It’s been 10 years since my husband, Scott, and I first read Dave Ramsey’s book, The Total Money Makeover, and agreed to follow his plan to get out and stay out of debt. We couldn’t have known at the time how our lives would change as we fumbled our way through the plan. At first, it felt incredibly overwhelming, but to make it seem doable for regular people like us, Dave divides the plan into 7 “baby steps.”
- Save $1000 to start an emergency fund
- Pay off debt using Dave’s “debt snowball”
- Save an emergency fund of 3-6 months of expenses
- Invest 15% of household income into retirement
- Start a college fund for children
- Pay off home early
- Build wealth and give generously
First, Ground Rules
Before we could consider going down this road together, we needed to lay down 2 important ground rules. First, we both had to be 100% on board for all financial decisions going forward. Second, no finger-pointing or blaming for past decisions that got us into this mess. Agreeing to move forward together with open communication prepared us to build a monthly budget, each of us armed with full veto power. By the way, we held on tight to this veto power throughout the entire process and it reared its head in the most unusual ways, up to the day we made the final payment on our home.
Dave recommends basing your budget on 4 pillars of necessities: food, shelter (including utilities), transportation, and basic clothing. We started building our budget by listing out what we needed to spend on necessities (4 pillars), and then by going through our non-necessities to look for opportunities to save. The painstaking process of going through our bank account, line by line, shone a bright light on where our opportunities to attack our debt was hiding. Except now, it was staring us in the face.
This was when s$%t got real. Careful to remember our ground rule about finger-pointing, we sorted through each of our transactions as we sat in silent judgment of the other’s spending (You spend how much on convenience store junk every week? That Cub Foods bill can’t all be groceries, what else is getting in the cart?). We discussed each category of our spending- groceries, clothing, dining out, etc.- and agreed on how much we would realistically spend each month. Which we would later change many times over.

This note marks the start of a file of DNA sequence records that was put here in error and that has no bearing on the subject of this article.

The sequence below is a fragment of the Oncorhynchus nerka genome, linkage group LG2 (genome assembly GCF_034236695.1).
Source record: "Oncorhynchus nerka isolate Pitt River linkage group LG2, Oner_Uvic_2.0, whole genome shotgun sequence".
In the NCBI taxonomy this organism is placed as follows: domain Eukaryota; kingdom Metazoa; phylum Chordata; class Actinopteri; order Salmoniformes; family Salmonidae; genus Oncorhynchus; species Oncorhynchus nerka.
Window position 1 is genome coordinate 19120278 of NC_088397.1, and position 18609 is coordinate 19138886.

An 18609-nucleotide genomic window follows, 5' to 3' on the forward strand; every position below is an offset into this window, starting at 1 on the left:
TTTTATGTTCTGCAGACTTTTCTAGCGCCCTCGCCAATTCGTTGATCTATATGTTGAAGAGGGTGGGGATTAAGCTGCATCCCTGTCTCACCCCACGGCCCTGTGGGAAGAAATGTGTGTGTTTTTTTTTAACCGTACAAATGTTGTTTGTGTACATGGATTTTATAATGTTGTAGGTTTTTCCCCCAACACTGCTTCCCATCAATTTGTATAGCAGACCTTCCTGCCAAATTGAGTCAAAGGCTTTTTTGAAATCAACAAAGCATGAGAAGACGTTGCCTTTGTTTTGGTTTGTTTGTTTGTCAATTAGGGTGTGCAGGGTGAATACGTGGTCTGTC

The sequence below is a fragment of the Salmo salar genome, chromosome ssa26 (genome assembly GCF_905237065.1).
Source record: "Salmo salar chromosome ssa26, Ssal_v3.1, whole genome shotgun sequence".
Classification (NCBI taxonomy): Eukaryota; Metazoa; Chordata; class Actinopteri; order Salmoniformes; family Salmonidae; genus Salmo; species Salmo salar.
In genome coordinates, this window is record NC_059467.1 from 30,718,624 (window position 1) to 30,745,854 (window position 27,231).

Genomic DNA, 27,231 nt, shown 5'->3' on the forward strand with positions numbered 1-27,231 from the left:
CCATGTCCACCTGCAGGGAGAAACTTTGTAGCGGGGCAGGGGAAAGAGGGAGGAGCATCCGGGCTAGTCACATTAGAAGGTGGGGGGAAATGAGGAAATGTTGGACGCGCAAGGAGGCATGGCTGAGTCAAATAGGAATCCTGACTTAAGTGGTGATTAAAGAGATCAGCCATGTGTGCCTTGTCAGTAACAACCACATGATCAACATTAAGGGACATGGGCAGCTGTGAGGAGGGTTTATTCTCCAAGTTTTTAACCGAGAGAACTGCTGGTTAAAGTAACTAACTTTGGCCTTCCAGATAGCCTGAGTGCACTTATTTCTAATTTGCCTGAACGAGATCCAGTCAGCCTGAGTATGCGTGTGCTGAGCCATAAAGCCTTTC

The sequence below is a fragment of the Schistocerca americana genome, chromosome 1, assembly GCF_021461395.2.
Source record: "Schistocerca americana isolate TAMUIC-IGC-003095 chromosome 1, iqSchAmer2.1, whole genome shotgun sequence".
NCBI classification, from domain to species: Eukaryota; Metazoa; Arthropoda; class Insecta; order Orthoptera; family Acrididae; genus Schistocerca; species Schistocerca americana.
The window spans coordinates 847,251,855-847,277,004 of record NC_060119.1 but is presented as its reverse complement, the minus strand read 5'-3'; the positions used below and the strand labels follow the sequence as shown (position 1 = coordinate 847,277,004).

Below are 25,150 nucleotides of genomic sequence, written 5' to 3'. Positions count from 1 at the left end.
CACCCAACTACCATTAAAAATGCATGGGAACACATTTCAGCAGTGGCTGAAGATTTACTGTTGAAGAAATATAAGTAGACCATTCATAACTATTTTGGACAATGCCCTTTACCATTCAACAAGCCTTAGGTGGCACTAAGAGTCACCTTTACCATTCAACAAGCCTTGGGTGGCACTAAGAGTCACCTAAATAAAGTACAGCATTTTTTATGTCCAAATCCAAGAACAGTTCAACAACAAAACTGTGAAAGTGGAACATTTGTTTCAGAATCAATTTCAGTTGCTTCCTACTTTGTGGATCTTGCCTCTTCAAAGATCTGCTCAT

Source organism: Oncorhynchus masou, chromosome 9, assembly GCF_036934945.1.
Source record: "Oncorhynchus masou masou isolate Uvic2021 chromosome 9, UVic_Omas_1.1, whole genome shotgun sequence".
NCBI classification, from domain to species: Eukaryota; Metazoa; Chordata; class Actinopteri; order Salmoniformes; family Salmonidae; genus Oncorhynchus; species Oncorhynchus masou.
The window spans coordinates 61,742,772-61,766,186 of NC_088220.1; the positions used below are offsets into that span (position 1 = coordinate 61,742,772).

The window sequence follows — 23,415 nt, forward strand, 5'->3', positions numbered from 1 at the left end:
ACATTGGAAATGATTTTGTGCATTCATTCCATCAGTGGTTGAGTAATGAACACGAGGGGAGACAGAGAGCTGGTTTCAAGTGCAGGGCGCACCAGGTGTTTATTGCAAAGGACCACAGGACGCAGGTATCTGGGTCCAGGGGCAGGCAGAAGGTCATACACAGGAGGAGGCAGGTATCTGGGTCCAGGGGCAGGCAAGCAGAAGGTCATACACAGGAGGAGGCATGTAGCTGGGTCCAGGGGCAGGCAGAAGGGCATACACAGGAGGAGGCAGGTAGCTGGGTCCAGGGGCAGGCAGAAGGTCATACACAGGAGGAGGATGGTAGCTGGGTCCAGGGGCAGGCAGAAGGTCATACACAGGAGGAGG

Push the Envelope
Dave recommends using cash for all purchases (except mortgage payments, paying the electric bill, etc.), which we did- that is, until we didn’t. He also recommends using an envelope system. For example, we had envelopes for household expenses, necessary groceries (no more expensive steaks, magazines or other willy-nilly impulse buys), personal care (haircuts/color), clothing, gifts, dining out and vehicle repair. Each month, we put the amount of cash in each envelope that we had agreed to spend. For us, some envelopes were intended to build over time, such as vehicle repair and gifts (we started saving for Christmas in January), while others we knew we would blow through each month, such as groceries.
Speaking of blow, one of the best things we did- off the plan- was to give ourselves a set amount of “blow money” each month that we could spend on whatever we wanted without the other one knowing about. Take that, ground rules! Let’s say I wanted to throw a magazine into the cart at check-out? Blow money! Scott got a hankering for a steak? Blow money! It saved our sanity and probably our marriage.
With our monthly budget in place and our envelope system set, we began our new life of, gasp, living within our means. Stay tuned as we take our first baby steps together.